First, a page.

At last a tootle and a pedal

Today’s guest picture comes from my Lancashire correspondent, Paul. He has been having a holiday in the Lake District and enjoyed a scented azalea garden with an enormous pieris.

I had a full day today and some lovely summer weather to go with it. At the moment we getting very friendly temperatures, warm but not too hot, and often with a cooling breeze on hand. We could do with some rain for the garden but, as they say, you can’t have everything.

The day started with a disappointment. The overnight camera showed that cats had once again managed to evade Mrs Tootlepedal’s security system and entered the garage overnight. When Mrs Tootlepedal checked, there was no sign of the hedgehog or any young in the garage at all. Whether they have just moved out because the intrusions of the cats or whether the babies have fallen victim to the predators is not clear, but it is clear that hopes of seeing a hedgehog family in the garage are over.

Things could only get better after that.

I had a look round the garden before coffee.

A young blackbird was looking as though it was time that someone turned up with something for it to eat.

The red peony is lovely . . .

. . . and a choisya has come out in the bed at the top of the middle lawn. Mrs Tootlepedal is not happy with the state of its leaves but it is flowering well.

I was relieved to find that there were more bees about today, poking about . . .

. . . and getting stuck in.

We had coffee in the garden with Sandy today as Margaret had gone to Carlisle. Sandy is going off on a holiday in England at the end of this week and he was looking forward to it a lot. We are still trying to make up our minds as to whether we should go to London to see Evie, our granddaughter.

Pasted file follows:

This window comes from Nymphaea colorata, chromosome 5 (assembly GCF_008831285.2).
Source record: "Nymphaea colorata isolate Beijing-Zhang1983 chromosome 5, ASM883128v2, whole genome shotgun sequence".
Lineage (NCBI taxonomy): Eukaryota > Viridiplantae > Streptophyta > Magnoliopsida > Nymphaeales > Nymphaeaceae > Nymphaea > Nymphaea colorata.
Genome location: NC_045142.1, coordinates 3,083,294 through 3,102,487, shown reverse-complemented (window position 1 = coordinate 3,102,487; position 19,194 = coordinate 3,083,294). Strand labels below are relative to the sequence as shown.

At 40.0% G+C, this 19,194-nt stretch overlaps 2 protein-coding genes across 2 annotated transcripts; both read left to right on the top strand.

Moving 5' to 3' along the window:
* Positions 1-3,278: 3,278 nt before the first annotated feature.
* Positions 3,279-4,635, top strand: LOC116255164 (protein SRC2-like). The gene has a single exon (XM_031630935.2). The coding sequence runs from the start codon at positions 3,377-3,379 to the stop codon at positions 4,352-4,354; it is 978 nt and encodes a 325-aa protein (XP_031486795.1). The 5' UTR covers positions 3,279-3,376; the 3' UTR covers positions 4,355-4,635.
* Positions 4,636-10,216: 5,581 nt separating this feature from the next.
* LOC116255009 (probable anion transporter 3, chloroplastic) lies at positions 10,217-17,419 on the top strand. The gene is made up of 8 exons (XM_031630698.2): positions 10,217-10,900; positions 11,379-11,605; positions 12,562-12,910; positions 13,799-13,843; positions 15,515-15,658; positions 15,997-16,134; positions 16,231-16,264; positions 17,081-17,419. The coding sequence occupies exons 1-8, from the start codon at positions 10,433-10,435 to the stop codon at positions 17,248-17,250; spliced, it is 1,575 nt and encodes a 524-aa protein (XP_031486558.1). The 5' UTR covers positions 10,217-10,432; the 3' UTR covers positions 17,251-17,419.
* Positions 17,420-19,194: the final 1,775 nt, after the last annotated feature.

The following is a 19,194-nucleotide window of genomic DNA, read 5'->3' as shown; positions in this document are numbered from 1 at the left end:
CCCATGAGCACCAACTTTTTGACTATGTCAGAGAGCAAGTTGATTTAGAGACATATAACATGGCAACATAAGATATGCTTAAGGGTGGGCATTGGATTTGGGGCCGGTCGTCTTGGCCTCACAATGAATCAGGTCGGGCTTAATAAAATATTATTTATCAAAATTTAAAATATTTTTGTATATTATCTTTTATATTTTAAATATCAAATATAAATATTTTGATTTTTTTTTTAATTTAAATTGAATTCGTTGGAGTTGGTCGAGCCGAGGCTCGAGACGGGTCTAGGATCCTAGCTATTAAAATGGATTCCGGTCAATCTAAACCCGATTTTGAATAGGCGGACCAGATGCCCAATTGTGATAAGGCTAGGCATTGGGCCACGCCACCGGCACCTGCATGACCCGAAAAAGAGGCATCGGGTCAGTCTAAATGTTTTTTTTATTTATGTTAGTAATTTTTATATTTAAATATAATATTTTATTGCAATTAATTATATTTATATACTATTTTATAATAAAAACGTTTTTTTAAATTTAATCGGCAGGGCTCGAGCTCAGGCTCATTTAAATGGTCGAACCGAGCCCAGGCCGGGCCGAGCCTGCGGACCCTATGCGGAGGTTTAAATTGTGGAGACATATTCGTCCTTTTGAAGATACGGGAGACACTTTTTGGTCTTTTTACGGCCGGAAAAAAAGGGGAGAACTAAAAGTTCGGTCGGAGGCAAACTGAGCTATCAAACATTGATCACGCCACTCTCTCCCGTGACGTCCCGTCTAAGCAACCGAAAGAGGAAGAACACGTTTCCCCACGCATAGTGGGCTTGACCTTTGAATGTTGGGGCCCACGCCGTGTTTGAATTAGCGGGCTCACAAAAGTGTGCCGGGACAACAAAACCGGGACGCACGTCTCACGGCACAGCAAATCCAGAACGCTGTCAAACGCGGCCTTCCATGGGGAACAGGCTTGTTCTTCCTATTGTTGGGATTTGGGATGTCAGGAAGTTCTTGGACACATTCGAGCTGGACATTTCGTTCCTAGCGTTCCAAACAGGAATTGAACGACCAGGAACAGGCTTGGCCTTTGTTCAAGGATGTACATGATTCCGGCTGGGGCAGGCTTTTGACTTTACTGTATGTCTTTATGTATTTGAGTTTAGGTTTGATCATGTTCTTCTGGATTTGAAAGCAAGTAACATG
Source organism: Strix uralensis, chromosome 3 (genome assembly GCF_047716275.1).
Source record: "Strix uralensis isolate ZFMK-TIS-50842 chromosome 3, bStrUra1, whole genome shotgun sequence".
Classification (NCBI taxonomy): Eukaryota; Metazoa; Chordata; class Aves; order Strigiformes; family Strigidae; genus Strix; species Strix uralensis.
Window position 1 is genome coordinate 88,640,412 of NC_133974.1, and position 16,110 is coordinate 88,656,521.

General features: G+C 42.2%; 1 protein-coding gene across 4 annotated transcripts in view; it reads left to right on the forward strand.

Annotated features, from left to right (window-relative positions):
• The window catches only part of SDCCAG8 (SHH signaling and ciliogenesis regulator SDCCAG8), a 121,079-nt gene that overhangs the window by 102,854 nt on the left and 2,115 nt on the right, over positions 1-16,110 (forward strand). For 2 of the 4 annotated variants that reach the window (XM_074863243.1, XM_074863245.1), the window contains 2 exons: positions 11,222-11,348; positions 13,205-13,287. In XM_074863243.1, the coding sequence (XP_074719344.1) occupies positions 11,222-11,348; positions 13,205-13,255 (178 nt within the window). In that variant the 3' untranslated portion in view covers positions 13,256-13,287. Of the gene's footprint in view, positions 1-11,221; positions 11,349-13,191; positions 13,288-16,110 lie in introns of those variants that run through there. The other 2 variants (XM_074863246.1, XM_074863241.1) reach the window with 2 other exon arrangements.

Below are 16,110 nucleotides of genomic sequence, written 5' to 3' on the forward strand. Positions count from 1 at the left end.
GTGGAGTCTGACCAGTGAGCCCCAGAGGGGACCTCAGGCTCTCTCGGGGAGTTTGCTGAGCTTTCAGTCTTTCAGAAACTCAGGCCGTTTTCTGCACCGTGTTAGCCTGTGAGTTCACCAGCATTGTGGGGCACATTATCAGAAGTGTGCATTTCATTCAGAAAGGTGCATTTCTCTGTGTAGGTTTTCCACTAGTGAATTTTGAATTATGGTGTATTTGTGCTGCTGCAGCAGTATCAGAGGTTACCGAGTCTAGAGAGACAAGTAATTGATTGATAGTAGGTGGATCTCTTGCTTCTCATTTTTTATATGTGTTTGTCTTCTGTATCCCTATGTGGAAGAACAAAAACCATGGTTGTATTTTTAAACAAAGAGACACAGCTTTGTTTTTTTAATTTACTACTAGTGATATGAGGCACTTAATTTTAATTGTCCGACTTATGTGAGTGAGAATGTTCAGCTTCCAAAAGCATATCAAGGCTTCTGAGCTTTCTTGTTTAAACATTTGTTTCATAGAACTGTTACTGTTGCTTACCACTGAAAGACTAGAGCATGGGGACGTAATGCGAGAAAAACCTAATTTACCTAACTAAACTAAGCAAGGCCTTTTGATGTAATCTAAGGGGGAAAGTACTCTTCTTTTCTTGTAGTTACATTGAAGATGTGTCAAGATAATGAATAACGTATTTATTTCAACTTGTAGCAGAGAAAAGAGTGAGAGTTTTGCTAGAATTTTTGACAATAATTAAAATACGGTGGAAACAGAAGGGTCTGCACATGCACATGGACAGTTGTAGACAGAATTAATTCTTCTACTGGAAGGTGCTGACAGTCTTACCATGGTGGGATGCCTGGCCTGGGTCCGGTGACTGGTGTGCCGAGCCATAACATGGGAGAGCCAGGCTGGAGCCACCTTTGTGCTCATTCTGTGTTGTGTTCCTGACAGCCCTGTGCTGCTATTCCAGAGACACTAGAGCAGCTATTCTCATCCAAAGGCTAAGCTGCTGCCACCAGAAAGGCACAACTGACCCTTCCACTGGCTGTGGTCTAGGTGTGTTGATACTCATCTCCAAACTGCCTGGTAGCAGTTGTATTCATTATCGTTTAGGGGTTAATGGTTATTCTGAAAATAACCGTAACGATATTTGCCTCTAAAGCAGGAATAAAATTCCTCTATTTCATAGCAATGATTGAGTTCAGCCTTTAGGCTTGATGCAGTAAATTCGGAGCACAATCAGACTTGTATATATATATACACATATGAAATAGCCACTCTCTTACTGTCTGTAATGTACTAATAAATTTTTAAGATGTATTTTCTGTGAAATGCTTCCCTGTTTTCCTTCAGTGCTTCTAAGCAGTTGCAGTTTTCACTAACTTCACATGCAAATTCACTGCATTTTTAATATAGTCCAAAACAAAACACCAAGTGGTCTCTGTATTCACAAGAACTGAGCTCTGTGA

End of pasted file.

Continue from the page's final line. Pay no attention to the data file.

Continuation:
In the garden, the care of youngsters was very much to the fore with sparrows and blackbirds getting looked after. I enjoyed a little cameo on the feeder pole by a pair of starlings. It is to be read clockwise from the top left corner.

I had time for another wander round the garden before going to the shop for supplies.

Colourful corners are well established . . .

. . . and the alliums are now nearly all spherical.

On the drying green, the yellow rattle is breaking into flower…

…which is part of Mrs Tootlepedal’s plan for a mini wild flower meadow. Yellow rattle is a parasite which should weaken the grass and give space for other wild flowers to grow.

Lupins are getting bigger and better very day, both the blue . . .

. . . and the white.

I cycled round to the shop past the church, and saw that work on repairing the bell tower has begun.

The metalwork in the tower is in poor shape but the right people seem to have been hired to get the repairers up to the job.

I checked on the birds in the vegetable garden and on the feeder when I got back.

The good weather has been causing me to take far too many pictures and I took far too many again today, so I apologise for an extended post. It is hard to throw them all away.

After lunch, a cheese sandwich with a dressing of Mrs Tootlepedal’s home made vintage green tomato chutney, I went out for a pedal.

After yesterday’s trip with Mrs Tootlepedal, I decided to start in the same direction, but instead of turning left at the top of the first hill, I kept going and pedalled on to Claygate and then went to Harelaw. The verges were full of wild flowers . . .

…and the fields were full of hawthorns.

When I got to Harelaw, I looked over into England across the valley of the Liddle Water . . .

. . . and then plunged down the hill to the bridge that marks the border.

I had hoped to wander around taking pictures but quite a number of people had got there before me so I took some quick shots and got on my bike and puffed my way up the steep hill on the English side.

At the top of the hill, and some way from the actual bridge, is the Bridge Inn, and this had a handy sign showing me what I had missed.

Instead of going straight down the road to Longtown from the Inn, I tacked across country on some very minor back roads, enjoying the scenery and the peace and quiet.

I had stopped to check on the map when I saw a strange looking flower on a stalk. I thought that it was some sort of grass but research tells me that it is Common Bistort.

Common Bistort, P. bistorta, is a vigorous rhizomatous perennial growing to 1m tall. I knew that you would want to know that. It is very pretty.

I enjoyed the north Cumbrian roads on both sides of Longtown and I add some illustrations without further comment.

I was just back across border near Milltown of Sark, when I saw this fine meadow of buttercups.